Power and its Abuse in a Zen Community
Introduction originally published on 8/19/2013 as Power - A Prelude.
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- This story encompasses a great deal of suffering, suffering that has occurred within the very place that many go in search of refuge – the sangha, or spiritual community. I hope that telling this story as accurately as I can possibly tell it will help bring closure to what has been a very difficult and troubling episode in the spiritual lives of many.
- I hope that other spiritual practitioners who have suffered through similar organizational difficulties will gain some measure of comfort by finding those parts of this story that resonate with them.
- I hope that spiritual practitioners who are currently struggling, or who will one day struggle, with similar difficulties will gain at least some benefit from being able to see the dynamics of their own place of practice with greater clarity.
- Better yet, I hope that thoughtful consideration of the issues raised by this story will keep similar difficulties from ever arising in the first place.
Originally published on 8/19/2013 as Power, Part 1 - Whose Zen Center Is This, Anyway?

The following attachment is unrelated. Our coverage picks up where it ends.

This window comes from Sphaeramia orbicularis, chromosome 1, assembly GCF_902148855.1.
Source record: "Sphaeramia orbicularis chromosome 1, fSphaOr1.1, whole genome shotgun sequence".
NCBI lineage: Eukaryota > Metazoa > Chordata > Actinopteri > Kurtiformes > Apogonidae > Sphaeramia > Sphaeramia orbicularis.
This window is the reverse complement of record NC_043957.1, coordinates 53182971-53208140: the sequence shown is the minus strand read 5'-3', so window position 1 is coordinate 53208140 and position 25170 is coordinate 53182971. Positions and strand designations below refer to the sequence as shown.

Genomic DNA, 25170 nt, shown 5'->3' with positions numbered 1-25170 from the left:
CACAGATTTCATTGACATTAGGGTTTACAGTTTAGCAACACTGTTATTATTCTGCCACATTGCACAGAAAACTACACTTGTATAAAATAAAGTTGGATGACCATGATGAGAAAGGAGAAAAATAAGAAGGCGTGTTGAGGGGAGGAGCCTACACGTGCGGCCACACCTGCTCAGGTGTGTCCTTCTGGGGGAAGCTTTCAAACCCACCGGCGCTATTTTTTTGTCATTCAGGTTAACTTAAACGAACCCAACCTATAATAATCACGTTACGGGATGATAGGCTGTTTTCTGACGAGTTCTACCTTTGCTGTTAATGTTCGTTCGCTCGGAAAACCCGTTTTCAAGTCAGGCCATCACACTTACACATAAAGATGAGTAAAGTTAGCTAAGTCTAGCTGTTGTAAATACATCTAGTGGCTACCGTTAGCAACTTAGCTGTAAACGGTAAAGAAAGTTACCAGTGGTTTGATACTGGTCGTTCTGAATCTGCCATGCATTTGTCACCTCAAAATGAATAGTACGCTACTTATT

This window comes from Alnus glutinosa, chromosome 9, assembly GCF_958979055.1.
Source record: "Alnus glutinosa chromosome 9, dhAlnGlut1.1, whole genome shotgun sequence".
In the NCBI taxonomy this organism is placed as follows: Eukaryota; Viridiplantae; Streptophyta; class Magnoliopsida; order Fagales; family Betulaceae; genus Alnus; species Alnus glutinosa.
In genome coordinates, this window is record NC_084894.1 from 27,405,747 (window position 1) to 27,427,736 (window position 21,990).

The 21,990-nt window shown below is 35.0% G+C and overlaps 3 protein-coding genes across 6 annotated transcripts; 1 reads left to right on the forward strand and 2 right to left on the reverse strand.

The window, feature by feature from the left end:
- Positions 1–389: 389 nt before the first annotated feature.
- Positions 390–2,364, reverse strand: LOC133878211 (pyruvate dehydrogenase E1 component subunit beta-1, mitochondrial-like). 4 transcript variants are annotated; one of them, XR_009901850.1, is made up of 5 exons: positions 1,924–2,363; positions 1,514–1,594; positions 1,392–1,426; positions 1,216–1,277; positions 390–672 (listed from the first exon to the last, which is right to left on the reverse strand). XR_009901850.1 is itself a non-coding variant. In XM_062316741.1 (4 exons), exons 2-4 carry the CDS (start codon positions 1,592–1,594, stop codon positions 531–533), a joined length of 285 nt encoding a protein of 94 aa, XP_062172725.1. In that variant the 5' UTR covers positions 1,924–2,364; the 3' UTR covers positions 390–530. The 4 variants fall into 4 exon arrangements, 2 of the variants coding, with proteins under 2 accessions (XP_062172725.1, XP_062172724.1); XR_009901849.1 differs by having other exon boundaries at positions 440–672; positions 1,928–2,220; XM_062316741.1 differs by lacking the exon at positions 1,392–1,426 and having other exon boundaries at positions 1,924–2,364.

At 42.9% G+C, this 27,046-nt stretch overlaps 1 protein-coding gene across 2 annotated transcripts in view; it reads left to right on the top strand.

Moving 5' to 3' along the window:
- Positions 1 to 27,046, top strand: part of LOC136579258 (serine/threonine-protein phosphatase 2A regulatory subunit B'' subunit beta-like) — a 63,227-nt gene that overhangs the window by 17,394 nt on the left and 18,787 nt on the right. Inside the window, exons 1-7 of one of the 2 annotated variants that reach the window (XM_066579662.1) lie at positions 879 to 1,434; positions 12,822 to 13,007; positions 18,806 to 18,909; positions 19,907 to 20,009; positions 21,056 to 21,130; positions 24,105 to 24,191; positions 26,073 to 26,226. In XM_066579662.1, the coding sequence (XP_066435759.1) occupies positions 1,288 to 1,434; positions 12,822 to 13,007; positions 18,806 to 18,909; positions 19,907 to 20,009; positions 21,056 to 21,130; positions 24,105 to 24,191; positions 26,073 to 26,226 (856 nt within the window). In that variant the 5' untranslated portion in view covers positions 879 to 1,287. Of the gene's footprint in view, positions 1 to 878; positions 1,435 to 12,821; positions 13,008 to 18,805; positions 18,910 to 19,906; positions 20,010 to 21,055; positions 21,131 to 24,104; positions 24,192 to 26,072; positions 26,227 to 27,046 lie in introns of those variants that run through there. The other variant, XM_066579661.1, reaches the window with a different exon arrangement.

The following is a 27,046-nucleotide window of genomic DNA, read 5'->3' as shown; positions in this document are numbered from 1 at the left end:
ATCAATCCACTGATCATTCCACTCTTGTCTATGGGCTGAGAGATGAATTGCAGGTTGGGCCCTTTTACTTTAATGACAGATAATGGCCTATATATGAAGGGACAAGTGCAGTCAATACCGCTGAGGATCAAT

Unfortunately, this also means that the train wreck will grind onward for nearly another month. It also means that I have to write another post! Stay tuned!
- That it’s really just your ego creating false appearances whenever you see a problem or an injustice or an ethical lapse. After all, the problem is always YOU. … Gosh, would civil rights progress have ever been made if everyone concluded that the injustices they were witnessing were really just figments of their egoic imagination!
- That you are breaking the precept against calling attention to the faults of others if you point out a problem or an injustice or an ethical lapse. … Ah, yes, the Machiavellian narcissists amongst us can wreak havoc while everyone else remains tight-lipped – hamstrung by their vows. Oh, wait, there are no Machiavellian narcissists. Such perceived behavior is just a figment of our egoic imagination!
- That the teacher is always right and the student is always wrong. … The teacher, of course, has no ego – having gotten rid of it along the arduous path to receiving Dharma transmission. We, on the other hand, still have our egos, and are thereby subject to their flights of fancy. So, if the teacher molests us – he is merely using skillful means to break down this pesky ego. And if the teacher wants to break the law – well, we can’t let mundane concepts like laws and stuff get in the way of the Buddha Dharma! And if the teacher accuses us of splitting the sangha even as he appears to be engaging in honest-to-goodness splitting of the sangha – well, it’s just our egos having their way with us!
Okay, I've got one more post in me - on this matter anyway.
Please give me a couple of days to collect my thoughts and try to make some sense of all of this.